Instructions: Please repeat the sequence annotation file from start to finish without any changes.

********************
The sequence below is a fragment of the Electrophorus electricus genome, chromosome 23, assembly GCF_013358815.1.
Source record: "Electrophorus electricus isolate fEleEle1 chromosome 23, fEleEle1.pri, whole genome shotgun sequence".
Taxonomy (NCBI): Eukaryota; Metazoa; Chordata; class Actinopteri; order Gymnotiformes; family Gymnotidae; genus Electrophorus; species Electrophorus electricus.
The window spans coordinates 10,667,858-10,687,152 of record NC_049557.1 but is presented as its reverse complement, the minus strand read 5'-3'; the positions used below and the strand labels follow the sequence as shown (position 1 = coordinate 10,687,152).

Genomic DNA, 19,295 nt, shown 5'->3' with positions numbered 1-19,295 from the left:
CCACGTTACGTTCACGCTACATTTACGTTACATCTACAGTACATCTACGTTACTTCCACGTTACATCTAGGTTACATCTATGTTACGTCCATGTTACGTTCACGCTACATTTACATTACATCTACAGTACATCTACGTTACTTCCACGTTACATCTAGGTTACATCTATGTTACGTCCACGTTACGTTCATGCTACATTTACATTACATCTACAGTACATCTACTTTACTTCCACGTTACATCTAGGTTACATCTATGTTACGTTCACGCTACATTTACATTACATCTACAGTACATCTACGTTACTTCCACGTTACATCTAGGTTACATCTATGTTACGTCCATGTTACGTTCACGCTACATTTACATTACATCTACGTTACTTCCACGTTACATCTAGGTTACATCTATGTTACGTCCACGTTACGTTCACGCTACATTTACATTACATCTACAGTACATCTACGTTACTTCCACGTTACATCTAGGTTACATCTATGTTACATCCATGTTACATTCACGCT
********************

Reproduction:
The sequence below is a fragment of the Electrophorus electricus genome, chromosome 23, assembly GCF_013358815.1.
Source record: "Electrophorus electricus isolate fEleEle1 chromosome 23, fEleEle1.pri, whole genome shotgun sequence".
Taxonomy (NCBI): Eukaryota; Metazoa; Chordata; class Actinopteri; order Gymnotiformes; family Gymnotidae; genus Electrophorus; species Electrophorus electricus.
The window spans coordinates 10,667,858-10,687,152 of record NC_049557.1 but is presented as its reverse complement, the minus strand read 5'-3'; the positions used below and the strand labels follow the sequence as shown (position 1 = coordinate 10,687,152).

Genomic DNA, 19,295 nt, shown 5'->3' with positions numbered 1-19,295 from the left:
CCACGTTACGTTCACGCTACATTTACGTTACATCTACAGTACATCTACGTTACTTCCACGTTACATCTAGGTTACATCTATGTTACGTCCATGTTACGTTCACGCTACATTTACATTACATCTACAGTACATCTACGTTACTTCCACGTTACATCTAGGTTACATCTATGTTACGTCCACGTTACGTTCATGCTACATTTACATTACATCTACAGTACATCTACTTTACTTCCACGTTACATCTAGGTTACATCTATGTTACGTTCACGCTACATTTACATTACATCTACAGTACATCTACGTTACTTCCACGTTACATCTAGGTTACATCTATGTTACGTCCATGTTACGTTCACGCTACATTTACATTACATCTACGTTACTTCCACGTTACATCTAGGTTACATCTATGTTACGTCCACGTTACGTTCACGCTACATTTACATTACATCTACAGTACATCTACGTTACTTCCACGTTACATCTAGGTTACATCTATGTTACATCCATGTTACATTCACGCT